Hollywood actress Viola Davis is on the cover of THR‘s Women in Entertainment issue.
The second of two issues this week, Viola Davis reveals herself to best-selling author and leadership guru Brene Brown in a raw exchange about trauma, healing, politics, and how Time’s Up is changing Hollywood.
Here’s what the actress had to share with the magazine:
On Being honest with yourself:
“I had the Oscar, I have two Tonys, I have the Emmy, I have a big house, and still — bam — unfulfilling. Then I realized it’s because I’m not living for significance and legacy,” Davis says. “And this is a big one, and this sort of hurts a little bit: I’m finally admitting to myself that a lot of the jobs I’ve taken in the past, because I knew that they would further my career, have been things that I have not been proud of. They put more money in the bank, they raised my status, but at night they keep me up.”
On Change after #MeToo and Time’s Up:
“I think everybody’s fighting to be seen now, and I don’t think anybody is quiet about it,” she says. “That’s the one great thing that has come from this zeitgeist. I’ll tell you what I think is underrated: anger. Because what anger does to you is, it makes you realize when someone has crossed a boundary. Now people have gotten angry, they’re like, ‘I may have been quiet for a while, but I can’t be quiet anymore. You’ve got to see me.’”
On Her industry impact:
“I don’t have to walk into the room like a dude, and have a pretend penis and sling it on the table and say, ‘I’m in the room now. You need to freaking listen to me,’” she says. “I can come exactly how I am and I feel that my story, my understanding of people, my experiences, my vulnerability, my need to even embrace people, all of my feminine energy, is going to make me powerful. I think that’s going to make me a game-changer.”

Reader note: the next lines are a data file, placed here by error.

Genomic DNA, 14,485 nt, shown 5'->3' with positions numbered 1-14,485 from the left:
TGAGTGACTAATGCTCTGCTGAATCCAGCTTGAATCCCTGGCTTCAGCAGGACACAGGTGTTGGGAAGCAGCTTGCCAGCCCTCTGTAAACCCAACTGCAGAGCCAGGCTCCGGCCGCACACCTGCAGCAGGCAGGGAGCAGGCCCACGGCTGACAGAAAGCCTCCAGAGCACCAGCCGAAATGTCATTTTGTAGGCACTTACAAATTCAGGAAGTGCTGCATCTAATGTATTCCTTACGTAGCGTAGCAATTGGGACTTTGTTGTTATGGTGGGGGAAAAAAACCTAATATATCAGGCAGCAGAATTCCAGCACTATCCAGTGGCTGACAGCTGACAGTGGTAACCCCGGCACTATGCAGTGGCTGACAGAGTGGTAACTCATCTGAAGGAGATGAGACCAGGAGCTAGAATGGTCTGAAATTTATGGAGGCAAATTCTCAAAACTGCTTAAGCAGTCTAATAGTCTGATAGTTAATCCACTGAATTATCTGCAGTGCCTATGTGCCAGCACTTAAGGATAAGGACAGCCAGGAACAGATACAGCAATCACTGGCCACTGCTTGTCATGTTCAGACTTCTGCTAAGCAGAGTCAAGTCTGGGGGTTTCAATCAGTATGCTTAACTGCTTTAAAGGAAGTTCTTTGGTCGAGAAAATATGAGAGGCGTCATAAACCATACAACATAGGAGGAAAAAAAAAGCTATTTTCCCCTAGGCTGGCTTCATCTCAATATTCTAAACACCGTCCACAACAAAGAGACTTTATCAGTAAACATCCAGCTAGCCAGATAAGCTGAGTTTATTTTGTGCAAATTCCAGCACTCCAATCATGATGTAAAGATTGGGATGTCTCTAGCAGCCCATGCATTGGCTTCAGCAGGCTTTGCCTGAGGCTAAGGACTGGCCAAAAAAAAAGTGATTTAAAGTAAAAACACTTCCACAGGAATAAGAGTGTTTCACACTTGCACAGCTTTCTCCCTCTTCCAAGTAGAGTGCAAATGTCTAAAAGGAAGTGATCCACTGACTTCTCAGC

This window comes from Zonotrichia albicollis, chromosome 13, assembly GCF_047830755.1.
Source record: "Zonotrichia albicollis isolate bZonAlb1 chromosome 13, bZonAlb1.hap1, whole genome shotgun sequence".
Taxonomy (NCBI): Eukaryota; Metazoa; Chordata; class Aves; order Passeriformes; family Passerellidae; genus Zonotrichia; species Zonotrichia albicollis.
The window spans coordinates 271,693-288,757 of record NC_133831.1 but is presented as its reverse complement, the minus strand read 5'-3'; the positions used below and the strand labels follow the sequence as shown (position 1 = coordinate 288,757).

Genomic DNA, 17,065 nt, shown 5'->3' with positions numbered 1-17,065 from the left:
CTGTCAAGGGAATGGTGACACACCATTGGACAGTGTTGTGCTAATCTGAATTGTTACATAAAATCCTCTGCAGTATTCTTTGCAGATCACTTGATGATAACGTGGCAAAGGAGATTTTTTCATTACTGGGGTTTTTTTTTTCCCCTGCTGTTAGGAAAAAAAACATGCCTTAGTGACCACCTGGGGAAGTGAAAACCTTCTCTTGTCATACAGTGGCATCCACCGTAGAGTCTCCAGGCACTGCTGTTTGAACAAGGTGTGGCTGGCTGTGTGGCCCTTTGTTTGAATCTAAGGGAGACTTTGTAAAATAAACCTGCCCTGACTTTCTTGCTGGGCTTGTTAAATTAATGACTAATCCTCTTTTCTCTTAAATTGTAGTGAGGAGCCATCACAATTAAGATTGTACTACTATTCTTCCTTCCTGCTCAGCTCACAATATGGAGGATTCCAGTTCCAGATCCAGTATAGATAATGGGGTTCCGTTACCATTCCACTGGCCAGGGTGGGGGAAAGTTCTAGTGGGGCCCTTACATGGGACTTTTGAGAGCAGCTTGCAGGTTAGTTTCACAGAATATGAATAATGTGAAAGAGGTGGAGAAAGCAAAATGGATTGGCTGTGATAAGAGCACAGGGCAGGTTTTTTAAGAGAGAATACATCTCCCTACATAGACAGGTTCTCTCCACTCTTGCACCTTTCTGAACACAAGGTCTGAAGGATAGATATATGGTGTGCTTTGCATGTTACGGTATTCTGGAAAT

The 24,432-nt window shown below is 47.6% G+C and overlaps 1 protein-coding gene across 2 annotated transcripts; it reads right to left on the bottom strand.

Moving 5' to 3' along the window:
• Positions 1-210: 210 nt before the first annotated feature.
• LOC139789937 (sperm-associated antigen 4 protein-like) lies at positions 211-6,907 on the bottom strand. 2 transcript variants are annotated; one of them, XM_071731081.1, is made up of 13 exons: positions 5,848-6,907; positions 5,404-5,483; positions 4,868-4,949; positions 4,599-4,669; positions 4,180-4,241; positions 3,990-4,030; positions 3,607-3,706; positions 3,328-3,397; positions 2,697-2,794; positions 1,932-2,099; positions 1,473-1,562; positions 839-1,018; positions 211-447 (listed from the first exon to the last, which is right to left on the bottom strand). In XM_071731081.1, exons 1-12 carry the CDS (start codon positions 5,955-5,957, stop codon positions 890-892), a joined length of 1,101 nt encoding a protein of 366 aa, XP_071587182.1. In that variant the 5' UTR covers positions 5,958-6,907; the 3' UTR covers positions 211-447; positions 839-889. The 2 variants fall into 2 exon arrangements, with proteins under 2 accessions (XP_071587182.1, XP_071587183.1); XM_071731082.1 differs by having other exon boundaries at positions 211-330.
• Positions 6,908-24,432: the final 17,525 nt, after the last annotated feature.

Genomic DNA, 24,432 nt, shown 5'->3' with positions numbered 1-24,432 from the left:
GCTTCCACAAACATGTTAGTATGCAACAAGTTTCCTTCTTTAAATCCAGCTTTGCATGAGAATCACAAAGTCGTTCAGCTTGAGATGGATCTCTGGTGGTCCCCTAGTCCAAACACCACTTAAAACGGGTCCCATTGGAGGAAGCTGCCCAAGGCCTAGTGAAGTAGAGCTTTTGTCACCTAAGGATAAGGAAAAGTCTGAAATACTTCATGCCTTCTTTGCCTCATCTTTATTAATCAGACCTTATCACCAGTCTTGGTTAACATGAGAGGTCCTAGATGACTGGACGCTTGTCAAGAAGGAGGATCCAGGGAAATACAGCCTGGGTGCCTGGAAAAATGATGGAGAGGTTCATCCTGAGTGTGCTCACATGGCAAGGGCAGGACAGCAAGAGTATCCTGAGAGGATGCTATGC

On how she views America:
“I see America as that uncle who always gave you a whole lot of candy and treated you with the utmost respect and who you loved more than anything in the world, but who has a record for murder. That’s how I see America. I think that that is hard to reconcile, the messy with the love.”
On discovering who she is post-fame: “Now, at 53, I’m picking out what the pieces are. Literally. For instance, just an example, I’ve gained weight. Now, listen, I’m not a skinny Minnie. I’ve never been a skinny Minnie. I’m a yo-yo dieter. I’m always weighing myself. I always go to bed in a panic that I’m really heavy, I’m not pretty, I’m not this, I’m not that. But I don’t care about being pretty…I never cared about being pretty. I came to L.A., and all of a sudden, I care about being pretty because I feel like that is my way of being accepted into a larger community, coming from poverty, coming from a past of invisibility. Now, it’s like, I don’t care about that! And once I decided I didn’t care about that, I feel pretty good! I feel pretty good! It’s lightened my load.”
On admitting she’s taken projects she regrets: “I had the Oscar, I have two Tonys, I have the Emmy, I have a big house, and still — bam — unfulfilling. Then I realized it’s because I’m not living for significance and legacy. And this is a big one, and this sort of hurts a little bit: I’m finally admitting to myself that a lot of the jobs I’ve taken in the past, because I knew that they would further my career, have been things that I have not been proud of. They put more money in the bank, they raised my status, but at night they keep me up.”